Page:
The V&A is one of the museums centered in Kensington’s beautiful block of cultural buildings. Unlike its siblings however, this one has a little more edge to it. Although children are both admitted and encouraged, there’s a definite sense that this is a very grown up learning experience, a triumph of the more subtle arts.
As a cultural museum, it primarily focuses on works of art and creation, as opposed to the facts that dominate its two neighbours. The purpose of it is less to teach and more to present: pieces are displayed so that they may be interpreted and debated, rather than simply accepted as fact. In many ways, it’s akin to the classic storyteller’s advice of “show, rather than tell.”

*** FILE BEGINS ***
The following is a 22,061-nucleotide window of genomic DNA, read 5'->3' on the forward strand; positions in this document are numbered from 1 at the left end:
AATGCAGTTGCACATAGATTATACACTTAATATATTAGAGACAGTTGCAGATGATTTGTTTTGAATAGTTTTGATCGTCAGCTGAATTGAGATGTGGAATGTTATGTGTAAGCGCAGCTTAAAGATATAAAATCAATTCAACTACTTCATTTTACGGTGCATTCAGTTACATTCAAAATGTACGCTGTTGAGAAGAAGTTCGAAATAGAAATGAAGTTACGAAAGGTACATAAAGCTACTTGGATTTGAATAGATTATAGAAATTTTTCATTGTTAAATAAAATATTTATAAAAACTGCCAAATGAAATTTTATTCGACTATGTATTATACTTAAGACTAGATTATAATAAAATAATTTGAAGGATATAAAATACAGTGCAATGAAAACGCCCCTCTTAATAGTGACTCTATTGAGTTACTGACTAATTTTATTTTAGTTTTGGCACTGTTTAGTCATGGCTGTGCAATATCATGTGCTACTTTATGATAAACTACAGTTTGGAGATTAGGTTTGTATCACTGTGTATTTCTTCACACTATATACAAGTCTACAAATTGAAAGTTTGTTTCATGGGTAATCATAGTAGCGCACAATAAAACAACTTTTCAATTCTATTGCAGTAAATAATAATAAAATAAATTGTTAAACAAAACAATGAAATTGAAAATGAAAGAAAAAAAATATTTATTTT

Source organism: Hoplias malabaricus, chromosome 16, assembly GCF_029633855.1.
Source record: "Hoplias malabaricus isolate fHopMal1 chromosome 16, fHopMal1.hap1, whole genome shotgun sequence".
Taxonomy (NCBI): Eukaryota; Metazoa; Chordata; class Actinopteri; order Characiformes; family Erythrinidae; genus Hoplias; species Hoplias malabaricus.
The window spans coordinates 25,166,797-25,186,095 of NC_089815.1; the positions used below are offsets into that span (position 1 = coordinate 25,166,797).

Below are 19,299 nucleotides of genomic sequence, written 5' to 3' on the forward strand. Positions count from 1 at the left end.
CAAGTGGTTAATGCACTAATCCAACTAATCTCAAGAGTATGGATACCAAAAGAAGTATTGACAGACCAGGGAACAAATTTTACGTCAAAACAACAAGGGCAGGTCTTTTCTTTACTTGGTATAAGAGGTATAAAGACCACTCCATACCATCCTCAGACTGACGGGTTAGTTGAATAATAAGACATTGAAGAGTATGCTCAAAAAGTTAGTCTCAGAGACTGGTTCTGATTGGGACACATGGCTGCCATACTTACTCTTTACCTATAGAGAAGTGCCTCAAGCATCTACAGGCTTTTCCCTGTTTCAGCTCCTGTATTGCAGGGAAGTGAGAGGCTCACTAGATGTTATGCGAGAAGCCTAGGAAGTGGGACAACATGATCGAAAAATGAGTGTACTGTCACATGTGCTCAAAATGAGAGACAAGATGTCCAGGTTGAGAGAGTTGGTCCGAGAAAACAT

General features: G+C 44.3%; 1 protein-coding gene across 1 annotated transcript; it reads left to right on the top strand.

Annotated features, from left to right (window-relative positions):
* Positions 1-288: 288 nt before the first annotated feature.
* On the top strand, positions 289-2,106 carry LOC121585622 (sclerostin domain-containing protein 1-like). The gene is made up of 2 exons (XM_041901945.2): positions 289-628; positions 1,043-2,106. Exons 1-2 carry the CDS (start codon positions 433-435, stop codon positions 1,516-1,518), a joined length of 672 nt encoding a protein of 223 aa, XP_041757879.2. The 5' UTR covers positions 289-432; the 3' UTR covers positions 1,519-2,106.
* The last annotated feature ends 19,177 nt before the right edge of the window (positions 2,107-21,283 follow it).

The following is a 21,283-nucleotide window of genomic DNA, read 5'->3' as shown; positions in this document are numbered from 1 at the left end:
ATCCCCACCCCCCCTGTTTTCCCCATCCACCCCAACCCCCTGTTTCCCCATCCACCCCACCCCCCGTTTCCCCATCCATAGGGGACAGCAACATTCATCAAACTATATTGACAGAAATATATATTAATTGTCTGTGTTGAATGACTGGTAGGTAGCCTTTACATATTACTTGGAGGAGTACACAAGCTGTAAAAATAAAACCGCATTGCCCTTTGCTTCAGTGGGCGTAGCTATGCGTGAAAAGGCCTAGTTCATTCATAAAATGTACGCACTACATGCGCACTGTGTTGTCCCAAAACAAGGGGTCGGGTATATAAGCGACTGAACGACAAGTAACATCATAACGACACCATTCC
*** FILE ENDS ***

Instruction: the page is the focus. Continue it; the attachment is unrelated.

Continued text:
Not that the museum itself is devoid of any factual content. The materials, methodologies and contexts of each piece are carefully considered in each display. By presenting this information, the V&A aims to create an environment where visitors can appreciate the works for both their artistic and artisanal value. In that regard, it’s an utter success and this makes it a must see visit for anyone that cares about the world of culture. Even if you’re not one for that sort of thing, there’s still a lot of interesting pieces that will appeal to you on a purely visual basis.
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